Thomas B. Adams, Youngest Son of John Adams, Writes to His Children
Two letters from Thomas Boylston Adams to his son, Thomas Boylston Adams Jr., and his daughter, Abigail. The first letter, signed "Father", is addressed to his son Thomas Jr., who was a Cadet at Norwich Academy. 1p, measuring 8.25" x 13.25", Quincy, Massachusetts, dated August 26, [no year]. The date of the letter has been clipped, as has the free frank from the address page - likely done by John Adams, as has been seen in other examples. The result is some text missing, but Adams writes to his son to enquire after his grades and his vacation plans, as well as lightly chastising him for disrespecting his Superintendent at school. The letter reads in part:
"…am happy to hear of your having passed the first week of your examination so easily and so much to the satisfaction of your Examiners. That you were satisfied with yourself in Latin & Italian, which you mention in your letter to your Mother as having been brought up in, I am glad to learn, for I know how very certain I used to be of my Preceptor's appreciation, when I had first obtained my own…You are somewhat sarcastic upon your pro tempore Superintendent Mr. Milton Partridge; but remember my son, that the art military is not learnt in a day, and under what disadvantage anyone must appear to succeed your accomplished Captain, whose life has been devoted to his favorite pursuit…Your sister and Cousin Caroline went yesterday to Haverhill to pass a fortnight with their relatives. The vacation at all literary institutions except yours is about this time - perhaps you have a short one after the examination, which I now remember you have been invited to spend at Wethersfield. Should you go with young Bartlett, be very circumspect in your manners and conversation with Mr. & Mrs. Jarvis and acquire the love of Mrs. Jarvis in particular, as I did after Mother when I was of your age. It is delightful to be a favorite of Ladies so much older than yourself that they can bestow marks of kindness and friendship upon you without fear of reproach or suspicion. Write to me from Wethersfield after you have explored the surrounding scenery, which is magnificent, and if there is no danger of snakes or reptiles venomous…" The letter has flattened mail folds, with light toning and foxing. Small separations at some folds. As mentioned, the date and free frank from the address page has been clipped off, resulting in some text loss. Small amounts of tearing and paper loss from broken wax seal. Boldly signed.
The second letter, signed "Thomas B Adams", is addressed to his daughter "Abby". 1p, measuring 7.75" x 5.25", no place, only dated "Monday 18th". Adams provides news from home, writing in part: "We sent to enquire after Isaac H - and he is much better. Tomorrow your Mother will call on her return. Your cousin Caro[line] will be here sufficient time to receive a letter from you if you should write to her. She is a lovely child, but she says the jaunt to L. almost jolted all love our of her heart. Now, dear Daughter give me credit for a gossip letter and excuse it as being the only one you will get from home by this Mail…" With flattened mail folds and slightly uneven edges. Contemporary stamp or adhesive residue at the upper right corner, staining the upper center where paper was folded. Boldly signed.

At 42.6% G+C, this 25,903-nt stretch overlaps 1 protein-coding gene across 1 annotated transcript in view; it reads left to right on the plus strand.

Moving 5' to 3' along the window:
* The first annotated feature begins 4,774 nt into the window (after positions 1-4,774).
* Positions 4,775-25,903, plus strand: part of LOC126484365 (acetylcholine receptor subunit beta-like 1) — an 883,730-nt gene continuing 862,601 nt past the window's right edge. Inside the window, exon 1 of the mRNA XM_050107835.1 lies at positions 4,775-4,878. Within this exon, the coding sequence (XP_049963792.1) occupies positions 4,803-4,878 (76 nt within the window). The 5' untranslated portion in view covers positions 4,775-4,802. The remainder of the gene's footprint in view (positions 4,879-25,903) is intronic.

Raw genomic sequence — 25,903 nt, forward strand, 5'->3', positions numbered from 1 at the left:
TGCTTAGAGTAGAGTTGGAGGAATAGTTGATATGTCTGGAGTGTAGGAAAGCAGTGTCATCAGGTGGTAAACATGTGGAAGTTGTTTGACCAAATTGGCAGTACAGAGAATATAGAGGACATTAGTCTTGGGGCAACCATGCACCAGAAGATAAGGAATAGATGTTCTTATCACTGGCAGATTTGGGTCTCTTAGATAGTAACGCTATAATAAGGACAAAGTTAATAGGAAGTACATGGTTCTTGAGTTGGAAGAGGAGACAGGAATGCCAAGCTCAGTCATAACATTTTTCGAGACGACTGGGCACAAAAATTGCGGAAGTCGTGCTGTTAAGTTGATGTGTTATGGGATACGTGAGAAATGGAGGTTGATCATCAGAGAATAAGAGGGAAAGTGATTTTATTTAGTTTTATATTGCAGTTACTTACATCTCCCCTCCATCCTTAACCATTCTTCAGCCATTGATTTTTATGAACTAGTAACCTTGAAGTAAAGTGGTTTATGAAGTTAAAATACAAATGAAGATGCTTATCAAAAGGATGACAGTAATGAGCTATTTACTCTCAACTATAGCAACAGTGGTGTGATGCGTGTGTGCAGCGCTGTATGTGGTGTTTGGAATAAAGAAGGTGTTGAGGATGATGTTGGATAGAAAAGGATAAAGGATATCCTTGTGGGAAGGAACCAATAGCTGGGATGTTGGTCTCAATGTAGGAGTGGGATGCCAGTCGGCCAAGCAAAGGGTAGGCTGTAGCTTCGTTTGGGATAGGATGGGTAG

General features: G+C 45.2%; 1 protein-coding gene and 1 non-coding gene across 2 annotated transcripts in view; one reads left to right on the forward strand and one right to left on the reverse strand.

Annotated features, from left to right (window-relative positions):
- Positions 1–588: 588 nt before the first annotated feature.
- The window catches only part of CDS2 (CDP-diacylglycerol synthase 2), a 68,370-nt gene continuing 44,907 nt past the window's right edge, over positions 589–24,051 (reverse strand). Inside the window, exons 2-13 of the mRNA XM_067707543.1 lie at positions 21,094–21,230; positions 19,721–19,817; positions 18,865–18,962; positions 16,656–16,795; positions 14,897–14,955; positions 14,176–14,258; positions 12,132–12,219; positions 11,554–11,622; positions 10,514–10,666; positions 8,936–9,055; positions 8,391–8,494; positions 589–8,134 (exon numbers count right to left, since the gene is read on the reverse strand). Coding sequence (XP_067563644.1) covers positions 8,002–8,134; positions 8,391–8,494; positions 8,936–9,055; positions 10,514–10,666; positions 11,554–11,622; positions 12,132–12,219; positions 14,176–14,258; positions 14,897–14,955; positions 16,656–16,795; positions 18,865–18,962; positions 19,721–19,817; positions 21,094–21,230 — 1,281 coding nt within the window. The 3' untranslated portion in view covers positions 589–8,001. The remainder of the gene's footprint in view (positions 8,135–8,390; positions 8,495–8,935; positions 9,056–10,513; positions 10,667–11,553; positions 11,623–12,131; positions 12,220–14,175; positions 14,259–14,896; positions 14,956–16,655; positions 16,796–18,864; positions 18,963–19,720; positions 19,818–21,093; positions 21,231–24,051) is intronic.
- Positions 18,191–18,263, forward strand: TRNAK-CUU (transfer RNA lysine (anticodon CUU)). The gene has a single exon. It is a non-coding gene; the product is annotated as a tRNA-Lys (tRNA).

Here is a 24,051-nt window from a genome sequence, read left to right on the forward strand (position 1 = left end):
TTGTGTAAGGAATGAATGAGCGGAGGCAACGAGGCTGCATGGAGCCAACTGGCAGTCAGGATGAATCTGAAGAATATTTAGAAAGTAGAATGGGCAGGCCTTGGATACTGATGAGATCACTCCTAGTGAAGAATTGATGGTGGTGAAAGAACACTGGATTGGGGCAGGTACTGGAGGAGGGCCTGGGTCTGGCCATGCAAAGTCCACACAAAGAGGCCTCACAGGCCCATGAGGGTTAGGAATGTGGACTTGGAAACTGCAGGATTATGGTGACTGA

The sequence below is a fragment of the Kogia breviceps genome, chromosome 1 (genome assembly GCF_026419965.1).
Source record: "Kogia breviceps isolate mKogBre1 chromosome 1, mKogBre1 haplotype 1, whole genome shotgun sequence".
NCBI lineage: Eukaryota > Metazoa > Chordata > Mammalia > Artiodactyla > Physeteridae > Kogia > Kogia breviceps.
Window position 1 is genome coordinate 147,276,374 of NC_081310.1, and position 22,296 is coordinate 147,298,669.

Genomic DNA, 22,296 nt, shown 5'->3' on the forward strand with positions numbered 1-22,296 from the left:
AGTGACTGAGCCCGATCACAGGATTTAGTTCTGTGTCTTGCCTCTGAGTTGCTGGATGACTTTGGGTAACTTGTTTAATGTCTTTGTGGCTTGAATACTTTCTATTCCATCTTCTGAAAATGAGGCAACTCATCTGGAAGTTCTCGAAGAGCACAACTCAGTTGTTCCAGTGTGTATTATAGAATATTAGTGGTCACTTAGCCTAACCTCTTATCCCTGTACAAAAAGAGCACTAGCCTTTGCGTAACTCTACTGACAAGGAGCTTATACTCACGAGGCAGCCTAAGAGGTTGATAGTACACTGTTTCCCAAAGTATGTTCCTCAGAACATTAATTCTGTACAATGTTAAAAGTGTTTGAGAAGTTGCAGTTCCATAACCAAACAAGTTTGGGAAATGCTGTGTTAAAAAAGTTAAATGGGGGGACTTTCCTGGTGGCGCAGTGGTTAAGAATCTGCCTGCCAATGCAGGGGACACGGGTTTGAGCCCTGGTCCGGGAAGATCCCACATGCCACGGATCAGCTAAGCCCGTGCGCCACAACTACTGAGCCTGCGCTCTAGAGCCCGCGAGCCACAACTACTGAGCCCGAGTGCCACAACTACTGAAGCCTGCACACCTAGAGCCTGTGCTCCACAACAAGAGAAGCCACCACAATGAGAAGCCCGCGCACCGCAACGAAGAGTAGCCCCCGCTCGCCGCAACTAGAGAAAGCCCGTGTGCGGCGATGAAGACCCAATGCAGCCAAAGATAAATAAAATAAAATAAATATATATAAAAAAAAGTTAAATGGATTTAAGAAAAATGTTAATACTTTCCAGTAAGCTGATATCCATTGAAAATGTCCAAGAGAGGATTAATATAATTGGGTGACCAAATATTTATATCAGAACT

Thomas Boylston Adams (1772-1832) was the third and youngest son of John and Abigail Adams. He studied law at Harvard College, graduating in 1790, and joined his brother John Quincy on his trip to the Netherlands and Prussia from 1794-1798. Upon his return to the United States, Adams settled in Quincy, MA and was appointed chief justice of the Circuit Court of Common Pleas for the Southern Circuit of Massachusetts. Unfortunately, like his older brother Charles, Thomas struggled with alcoholism and died at the age of 59, deeply in debt.
Thomas B. Adams Jr. (1809-1837) was the elder Thomas Adams' third son, and became a Lieutenant in the U.S. Army. He served in the Second Seminole War and died at the age of 28 from fever while posted at Fort Dade, Florida. Abigail "Abby" Smith Adams Angier (1806-1845) was named after her famous grandmother. Little is known of her life other than her marriage to a John Angier in 1831.
This item comes with a Certificate from John Reznikoff, a premier authenticator for both major 3rd party authentication services, PSA and JSA (James Spence Authentications), as well as numerous auction houses.
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